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Category:    Home > Reviews > Drama > Historical Epic > Large Frame Format > Spain > Comedy > Slapstick > War > British > El Cid (1961/Umbrella Region B Import Blu-ray)/It's A Mad, Mad, Mad, Mad World (1963/United Artists/Criterion Blu-ray w/DVD Set)/Khartoum (1966/United Artists/MGM/Twilight Time Limited Edition Blu-ray

El Cid (1961/Umbrella Region B Import Blu-ray)/It's A Mad, Mad, Mad, Mad World (1963/United Artists/Criterion Blu-ray w/DVD Set)/Khartoum (1966/United Artists/MGM/Twilight Time Limited Edition Blu-ray)/Zulu (1963/Embassy/MGM/Twilight Time Limited Edition Blu-ray)

Picture: B (Mad DVDs: C+) Sound: B-/B & C+/B/B- Extras: D/B/B-/B- Films: B-/B+ (uncut)/C+/B-

PLEASE NOTE: The El Cid Region B Import Blu-ray is only available from Umbrella Entertainment and can only be played on machines that can handle that version of the format, while Khartoum and Zulu are limited edition Blu-ray releases in which 3,000 copies of each will be made by Twilight Time. All can be ordered from the links below.

Here are four epic event films shot in large frame film formats now on Blu-ray, three of which have arrived in celebration of MGM's 90th Anniversary and one that still has not been issued in the U.S. yet, but we have it as an import.

That import is Anthony Mann's El Cid (1961), which we not only covered in a basic DVD from Umbrella a while ago, but in a DVD Collector's Edition set we covered at this link:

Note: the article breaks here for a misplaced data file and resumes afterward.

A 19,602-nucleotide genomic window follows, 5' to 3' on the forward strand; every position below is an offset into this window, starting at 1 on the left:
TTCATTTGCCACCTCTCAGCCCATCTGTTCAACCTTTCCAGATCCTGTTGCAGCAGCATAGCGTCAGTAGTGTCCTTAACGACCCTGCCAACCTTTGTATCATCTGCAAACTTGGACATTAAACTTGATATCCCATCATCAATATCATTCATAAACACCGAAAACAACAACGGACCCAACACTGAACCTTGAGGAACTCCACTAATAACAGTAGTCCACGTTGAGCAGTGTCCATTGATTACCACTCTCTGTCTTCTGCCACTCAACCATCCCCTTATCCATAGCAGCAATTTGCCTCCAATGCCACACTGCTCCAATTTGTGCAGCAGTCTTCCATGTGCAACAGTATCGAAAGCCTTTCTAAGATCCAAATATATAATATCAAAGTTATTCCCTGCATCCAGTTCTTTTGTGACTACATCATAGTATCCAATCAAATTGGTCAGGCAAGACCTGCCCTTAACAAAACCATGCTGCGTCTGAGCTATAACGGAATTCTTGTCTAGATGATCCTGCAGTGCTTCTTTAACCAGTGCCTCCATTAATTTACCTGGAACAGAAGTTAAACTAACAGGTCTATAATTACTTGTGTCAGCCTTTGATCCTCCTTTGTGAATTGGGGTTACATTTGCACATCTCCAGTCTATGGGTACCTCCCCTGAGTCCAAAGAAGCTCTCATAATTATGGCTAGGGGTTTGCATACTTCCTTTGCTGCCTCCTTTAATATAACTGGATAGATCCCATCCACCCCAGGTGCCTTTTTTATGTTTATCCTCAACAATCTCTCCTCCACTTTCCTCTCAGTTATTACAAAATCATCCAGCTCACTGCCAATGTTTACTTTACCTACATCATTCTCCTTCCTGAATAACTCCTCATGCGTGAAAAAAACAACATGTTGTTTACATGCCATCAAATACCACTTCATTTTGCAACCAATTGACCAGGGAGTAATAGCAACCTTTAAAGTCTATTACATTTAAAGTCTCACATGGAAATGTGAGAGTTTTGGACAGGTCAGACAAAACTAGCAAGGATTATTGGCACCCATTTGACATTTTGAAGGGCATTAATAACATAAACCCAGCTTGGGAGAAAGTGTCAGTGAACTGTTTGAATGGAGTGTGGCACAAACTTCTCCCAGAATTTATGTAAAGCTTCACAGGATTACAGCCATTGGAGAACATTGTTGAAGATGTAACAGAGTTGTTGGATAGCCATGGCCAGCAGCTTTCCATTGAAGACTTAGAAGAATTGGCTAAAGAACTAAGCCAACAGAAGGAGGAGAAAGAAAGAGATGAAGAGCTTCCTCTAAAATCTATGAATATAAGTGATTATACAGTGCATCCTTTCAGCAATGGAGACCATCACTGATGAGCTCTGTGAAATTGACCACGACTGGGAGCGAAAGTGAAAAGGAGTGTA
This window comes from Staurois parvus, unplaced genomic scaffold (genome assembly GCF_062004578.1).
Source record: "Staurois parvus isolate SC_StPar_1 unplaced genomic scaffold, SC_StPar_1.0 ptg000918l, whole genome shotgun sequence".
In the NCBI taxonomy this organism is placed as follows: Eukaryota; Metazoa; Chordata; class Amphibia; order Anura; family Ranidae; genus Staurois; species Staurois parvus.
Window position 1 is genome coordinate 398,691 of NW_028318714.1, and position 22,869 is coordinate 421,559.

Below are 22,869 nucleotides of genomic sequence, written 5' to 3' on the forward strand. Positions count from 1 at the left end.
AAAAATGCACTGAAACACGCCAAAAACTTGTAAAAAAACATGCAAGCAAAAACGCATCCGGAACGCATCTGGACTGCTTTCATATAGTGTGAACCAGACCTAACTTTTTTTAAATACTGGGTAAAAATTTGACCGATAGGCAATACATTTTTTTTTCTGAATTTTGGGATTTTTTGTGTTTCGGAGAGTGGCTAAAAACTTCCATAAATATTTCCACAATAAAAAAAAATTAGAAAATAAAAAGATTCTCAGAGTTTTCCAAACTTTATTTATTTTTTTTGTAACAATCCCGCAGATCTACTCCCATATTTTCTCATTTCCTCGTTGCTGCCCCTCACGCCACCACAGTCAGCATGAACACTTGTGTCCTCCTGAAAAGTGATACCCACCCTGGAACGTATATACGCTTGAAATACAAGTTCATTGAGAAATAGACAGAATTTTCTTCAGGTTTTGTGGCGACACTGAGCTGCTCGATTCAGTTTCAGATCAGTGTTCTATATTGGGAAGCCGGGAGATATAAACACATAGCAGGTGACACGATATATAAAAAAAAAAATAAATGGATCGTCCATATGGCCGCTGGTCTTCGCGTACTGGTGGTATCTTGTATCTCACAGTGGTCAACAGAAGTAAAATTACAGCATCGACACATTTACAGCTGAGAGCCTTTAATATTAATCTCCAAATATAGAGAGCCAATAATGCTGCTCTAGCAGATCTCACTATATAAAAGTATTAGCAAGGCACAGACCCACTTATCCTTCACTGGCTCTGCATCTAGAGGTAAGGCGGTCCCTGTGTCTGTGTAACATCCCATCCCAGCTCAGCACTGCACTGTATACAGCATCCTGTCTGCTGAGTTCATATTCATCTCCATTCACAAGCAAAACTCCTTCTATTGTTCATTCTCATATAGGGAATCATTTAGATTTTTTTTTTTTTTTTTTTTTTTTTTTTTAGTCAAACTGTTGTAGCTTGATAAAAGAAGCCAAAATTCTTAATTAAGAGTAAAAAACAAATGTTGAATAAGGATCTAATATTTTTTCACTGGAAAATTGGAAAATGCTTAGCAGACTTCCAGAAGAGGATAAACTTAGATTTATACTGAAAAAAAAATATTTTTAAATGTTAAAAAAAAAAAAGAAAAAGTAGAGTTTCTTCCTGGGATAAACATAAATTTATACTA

Sadly, there are no extras on this Blu-ray, but it is the kind of upgrade the film needed presentation wise and if you can play Region B Blu-rays and you are a fan, you might want to get this copy. More on its performance below. Too bad it has no extras.

Now to the MGM catalog releases. Stanley Kramer's It's A Mad, Mad, Mad, Mad World (1963) had already been issued in its shorter version on a basic Blu-ray we missed a little while ago, but now, Criterion has issued an amazing Blu-ray w/DVD set that offers that shorter cut and debuts the full length version not seen in decades from the existing, surviving materials on hand. The film is known for its massive assembly of acting talent, but what is also great about it is that before it, no film has ever attempted to do a comedy on the scale it did. This was a few years before the rise of Woody Allen & Mel Brooks, was such a huge hit that it spawned many bandwagon imitators and led to more great comedies like Peter Bogdanovich's What's Up Doc? (1972, reviewed on Blu-ray elsewhere on this site) and re-solidified the genre for motion pictures in the face of highly successful (and at the time, funny) TV situation comedies for decades to come.

With its share of still-amazing stunt work (though we get dated visual effects, they do not date as badly, funny both intentionally and unintentionally) with a screenplay by William & Tania Rose (et al) that shows a real love and respect for comedy as an artform while being funny at every opportunity. Some moments are politically incorrect, but that is not as much a problem here as you might expect. When a few people discover there is a hidden fortune to be found, it turns seemingly normal people into greedy maniacs as they try to outdo each other and solve the mystery of where the cash supposedly is.